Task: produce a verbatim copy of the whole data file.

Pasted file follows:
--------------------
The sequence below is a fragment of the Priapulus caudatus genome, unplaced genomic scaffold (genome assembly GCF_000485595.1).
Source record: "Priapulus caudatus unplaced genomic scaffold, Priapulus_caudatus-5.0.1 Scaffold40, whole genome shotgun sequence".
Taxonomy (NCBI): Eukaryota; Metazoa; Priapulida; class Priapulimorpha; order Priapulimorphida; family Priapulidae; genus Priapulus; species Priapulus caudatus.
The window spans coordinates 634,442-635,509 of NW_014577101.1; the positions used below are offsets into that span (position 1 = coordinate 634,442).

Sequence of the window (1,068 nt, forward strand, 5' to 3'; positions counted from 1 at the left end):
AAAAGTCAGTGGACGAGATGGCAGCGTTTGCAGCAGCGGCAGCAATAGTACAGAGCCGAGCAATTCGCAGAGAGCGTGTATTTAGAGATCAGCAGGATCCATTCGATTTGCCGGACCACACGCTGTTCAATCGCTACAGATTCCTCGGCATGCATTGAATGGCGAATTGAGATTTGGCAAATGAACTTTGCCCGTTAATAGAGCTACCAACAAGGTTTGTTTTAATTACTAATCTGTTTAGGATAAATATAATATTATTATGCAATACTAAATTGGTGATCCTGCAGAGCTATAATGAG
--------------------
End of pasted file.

The sequence below is a fragment of the Priapulus caudatus genome, unplaced genomic scaffold (genome assembly GCF_000485595.1).
Source record: "Priapulus caudatus unplaced genomic scaffold, Priapulus_caudatus-5.0.1 Scaffold40, whole genome shotgun sequence".
Taxonomy (NCBI): Eukaryota; Metazoa; Priapulida; class Priapulimorpha; order Priapulimorphida; family Priapulidae; genus Priapulus; species Priapulus caudatus.
The window spans coordinates 634,442-635,509 of NW_014577101.1; the positions used below are offsets into that span (position 1 = coordinate 634,442).

Sequence of the window (1,068 nt, forward strand, 5' to 3'; positions counted from 1 at the left end):
AAAAGTCAGTGGACGAGATGGCAGCGTTTGCAGCAGCGGCAGCAATAGTACAGAGCCGAGCAATTCGCAGAGAGCGTGTATTTAGAGATCAGCAGGATCCATTCGATTTGCCGGACCACACGCTGTTCAATCGCTACAGATTCCTCGGCATGCATTGAATGGCGAATTGAGATTTGGCAAATGAACTTTGCCCGTTAATAGAGCTACCAACAAGGTTTGTTTTAATTACTAATCTGTTTAGGATAAATATAATATTATTATGCAATACTAAATTGGTGATCCTGCAGAGCTATAATGAG